and
$
\tau
$
is a type expressions built from type constructors
and the type variables
$
\alpha
_
1
,
\ldots
,
\alpha
_
n
$
.
The type
\pr
{
(
$
T
$
$
\tau
_
1
\ldots
\tau
_
n
$
)
}
is equivalent to the
type
$
\{\alpha
_
1
\mapsto
\tau
_
1
,
\ldots
,
\alpha
_
n
\mapsto\tau
_
n
\}
(
\tau
)
$
,
i.e., the type expression
$
\tau
$
where each
$
\alpha
_
i
$
is replaced
by
$
\tau
_
i
$
. Thus, a type synonym and its definition
are always interchangeable and have no influence on the
typing of a program. For example, we can provide an alternative
notation for list types and strings by the following
type synonym declarations:
\startprog
type List a = [a]
type Name = [Char]
\stopprog
Since a type synonym introduces just another name for a type
expression, recursive or mutually dependent type synonym declarations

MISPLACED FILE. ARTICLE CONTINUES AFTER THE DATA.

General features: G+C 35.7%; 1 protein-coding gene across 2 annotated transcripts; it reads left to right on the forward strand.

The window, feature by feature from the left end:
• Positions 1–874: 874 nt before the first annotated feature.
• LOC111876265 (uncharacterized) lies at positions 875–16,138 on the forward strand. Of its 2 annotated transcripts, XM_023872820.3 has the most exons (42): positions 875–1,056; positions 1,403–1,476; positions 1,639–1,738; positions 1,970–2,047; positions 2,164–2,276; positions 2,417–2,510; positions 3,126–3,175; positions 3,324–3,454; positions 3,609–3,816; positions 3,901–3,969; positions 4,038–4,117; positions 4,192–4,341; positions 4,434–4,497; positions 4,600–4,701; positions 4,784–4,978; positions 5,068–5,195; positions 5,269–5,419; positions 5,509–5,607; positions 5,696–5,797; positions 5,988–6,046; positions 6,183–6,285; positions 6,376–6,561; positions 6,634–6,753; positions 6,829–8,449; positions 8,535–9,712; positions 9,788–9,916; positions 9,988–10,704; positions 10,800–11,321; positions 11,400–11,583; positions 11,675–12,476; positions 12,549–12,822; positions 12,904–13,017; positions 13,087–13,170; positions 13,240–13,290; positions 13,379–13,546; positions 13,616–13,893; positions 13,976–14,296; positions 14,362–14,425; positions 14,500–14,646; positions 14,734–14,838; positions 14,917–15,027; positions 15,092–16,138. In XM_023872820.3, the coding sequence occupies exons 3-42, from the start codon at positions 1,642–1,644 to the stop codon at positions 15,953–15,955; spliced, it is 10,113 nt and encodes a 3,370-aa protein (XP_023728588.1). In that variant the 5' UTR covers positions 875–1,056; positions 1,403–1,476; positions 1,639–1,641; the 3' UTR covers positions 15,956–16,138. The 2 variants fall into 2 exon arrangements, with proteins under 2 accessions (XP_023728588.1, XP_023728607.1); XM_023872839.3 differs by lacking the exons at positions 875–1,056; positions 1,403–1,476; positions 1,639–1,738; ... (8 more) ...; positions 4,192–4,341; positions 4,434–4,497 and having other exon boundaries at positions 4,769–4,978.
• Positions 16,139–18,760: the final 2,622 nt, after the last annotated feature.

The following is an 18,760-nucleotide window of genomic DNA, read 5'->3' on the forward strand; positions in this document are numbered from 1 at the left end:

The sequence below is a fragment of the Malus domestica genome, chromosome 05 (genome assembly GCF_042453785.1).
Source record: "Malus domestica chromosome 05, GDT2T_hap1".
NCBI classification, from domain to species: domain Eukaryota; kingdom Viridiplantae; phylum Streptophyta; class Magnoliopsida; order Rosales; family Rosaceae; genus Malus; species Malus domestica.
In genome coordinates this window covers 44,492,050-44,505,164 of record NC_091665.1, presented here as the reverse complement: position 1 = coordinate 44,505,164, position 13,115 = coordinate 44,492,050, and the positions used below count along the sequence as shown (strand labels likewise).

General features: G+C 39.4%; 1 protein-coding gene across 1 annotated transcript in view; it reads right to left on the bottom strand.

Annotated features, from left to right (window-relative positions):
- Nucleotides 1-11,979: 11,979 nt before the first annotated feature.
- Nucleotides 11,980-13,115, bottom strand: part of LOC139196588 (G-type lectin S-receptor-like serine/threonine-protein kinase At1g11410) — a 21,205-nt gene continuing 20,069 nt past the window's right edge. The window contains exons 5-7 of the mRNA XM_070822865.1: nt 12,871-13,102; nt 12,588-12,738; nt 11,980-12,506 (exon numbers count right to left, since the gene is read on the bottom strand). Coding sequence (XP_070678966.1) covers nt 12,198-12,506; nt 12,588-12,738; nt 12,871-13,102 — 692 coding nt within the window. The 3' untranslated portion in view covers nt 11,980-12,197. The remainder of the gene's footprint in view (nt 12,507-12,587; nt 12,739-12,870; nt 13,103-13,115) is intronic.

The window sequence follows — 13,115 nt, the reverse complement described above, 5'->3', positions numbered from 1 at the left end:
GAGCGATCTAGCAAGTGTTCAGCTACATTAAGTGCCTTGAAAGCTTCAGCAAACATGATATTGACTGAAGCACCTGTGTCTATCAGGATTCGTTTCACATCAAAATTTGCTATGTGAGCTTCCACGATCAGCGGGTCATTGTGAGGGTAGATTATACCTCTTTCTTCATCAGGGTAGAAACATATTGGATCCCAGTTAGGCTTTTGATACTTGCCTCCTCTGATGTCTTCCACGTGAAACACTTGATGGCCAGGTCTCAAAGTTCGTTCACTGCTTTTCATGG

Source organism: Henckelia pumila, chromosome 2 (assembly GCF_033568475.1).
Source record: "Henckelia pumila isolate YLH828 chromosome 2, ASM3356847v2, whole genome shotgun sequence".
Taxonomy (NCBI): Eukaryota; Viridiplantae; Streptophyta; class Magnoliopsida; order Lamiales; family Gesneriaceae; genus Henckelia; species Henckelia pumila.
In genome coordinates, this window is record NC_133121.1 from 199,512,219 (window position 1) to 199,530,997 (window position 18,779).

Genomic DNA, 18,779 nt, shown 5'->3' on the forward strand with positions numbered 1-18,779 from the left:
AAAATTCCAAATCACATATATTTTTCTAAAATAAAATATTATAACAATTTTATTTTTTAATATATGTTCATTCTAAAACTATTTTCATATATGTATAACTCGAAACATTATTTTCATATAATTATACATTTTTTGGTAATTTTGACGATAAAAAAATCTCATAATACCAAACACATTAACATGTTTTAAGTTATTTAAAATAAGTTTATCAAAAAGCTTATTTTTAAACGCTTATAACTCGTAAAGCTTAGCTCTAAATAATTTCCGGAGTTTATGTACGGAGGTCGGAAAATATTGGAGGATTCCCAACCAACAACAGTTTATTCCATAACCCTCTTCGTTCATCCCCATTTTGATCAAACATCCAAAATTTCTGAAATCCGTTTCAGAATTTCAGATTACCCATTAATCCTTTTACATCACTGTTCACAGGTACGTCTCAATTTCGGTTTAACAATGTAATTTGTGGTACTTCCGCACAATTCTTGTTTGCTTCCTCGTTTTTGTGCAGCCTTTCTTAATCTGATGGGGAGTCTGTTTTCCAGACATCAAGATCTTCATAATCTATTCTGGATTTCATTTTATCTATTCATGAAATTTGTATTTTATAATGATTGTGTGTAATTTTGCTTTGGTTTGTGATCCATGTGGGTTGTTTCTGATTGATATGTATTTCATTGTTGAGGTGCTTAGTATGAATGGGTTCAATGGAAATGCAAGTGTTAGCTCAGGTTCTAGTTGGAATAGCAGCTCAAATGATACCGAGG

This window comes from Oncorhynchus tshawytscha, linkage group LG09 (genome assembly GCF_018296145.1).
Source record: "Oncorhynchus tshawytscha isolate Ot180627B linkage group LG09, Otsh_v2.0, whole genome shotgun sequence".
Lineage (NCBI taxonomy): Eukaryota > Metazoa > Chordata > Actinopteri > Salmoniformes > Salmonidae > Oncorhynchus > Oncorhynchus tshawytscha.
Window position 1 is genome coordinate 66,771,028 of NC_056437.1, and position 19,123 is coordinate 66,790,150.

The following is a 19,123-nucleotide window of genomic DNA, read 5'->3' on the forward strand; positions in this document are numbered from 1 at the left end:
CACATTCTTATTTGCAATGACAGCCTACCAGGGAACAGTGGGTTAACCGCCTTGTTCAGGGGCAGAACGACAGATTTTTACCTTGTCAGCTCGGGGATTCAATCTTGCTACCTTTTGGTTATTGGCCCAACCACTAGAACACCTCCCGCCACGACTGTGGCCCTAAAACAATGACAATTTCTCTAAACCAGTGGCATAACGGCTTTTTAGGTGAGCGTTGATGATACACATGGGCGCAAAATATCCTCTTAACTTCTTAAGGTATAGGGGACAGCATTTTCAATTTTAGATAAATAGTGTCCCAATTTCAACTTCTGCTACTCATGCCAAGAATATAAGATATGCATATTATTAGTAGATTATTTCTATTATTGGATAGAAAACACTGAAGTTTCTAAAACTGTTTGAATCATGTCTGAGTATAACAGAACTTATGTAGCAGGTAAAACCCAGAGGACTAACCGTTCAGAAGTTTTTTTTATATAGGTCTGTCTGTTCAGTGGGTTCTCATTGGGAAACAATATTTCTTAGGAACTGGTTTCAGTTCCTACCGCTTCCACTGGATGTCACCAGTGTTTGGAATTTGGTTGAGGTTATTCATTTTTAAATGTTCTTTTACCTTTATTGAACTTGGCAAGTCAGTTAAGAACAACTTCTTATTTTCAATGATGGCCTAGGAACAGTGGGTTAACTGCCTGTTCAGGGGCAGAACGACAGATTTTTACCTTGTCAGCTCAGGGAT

are not allowed. Therefore, the following declarations are
\emph
{
invalid
}
:
\startprog
type RecF a = a -> RecF a -- recursive definitions not allowed
type Place = [Addr] -- mutually recursive definitions not allowed
type Addr = [Place]
\stopprog
However, recursive definitions with an intervening datatype are allowed,
since recursive datatype definitions are also allowed.
For instance, the following definitions are valid:
\startprog
type Place = [Addr]
data Addr = Tag [Place]
\stopprog
\subsection
{
Function Declarations
}
\label
{
sec-funcdecl
}
...
...
@@ -1309,7 +1356,10 @@ basic type like \pr{Bool}, \pr{Success}, \pr{Int}, \pr{Float},
\pr
{
Char
}
(or any other type constructor of arity 0),
or a type constructor application of the form
\pr
{
(
$
T
\,\tau
_
1
\ldots\tau
_
n
$
)
}
where
$
T
$
is a type constructor of arity
$
n
$
,
as defined by a datatype declaration (cf.
\
Section~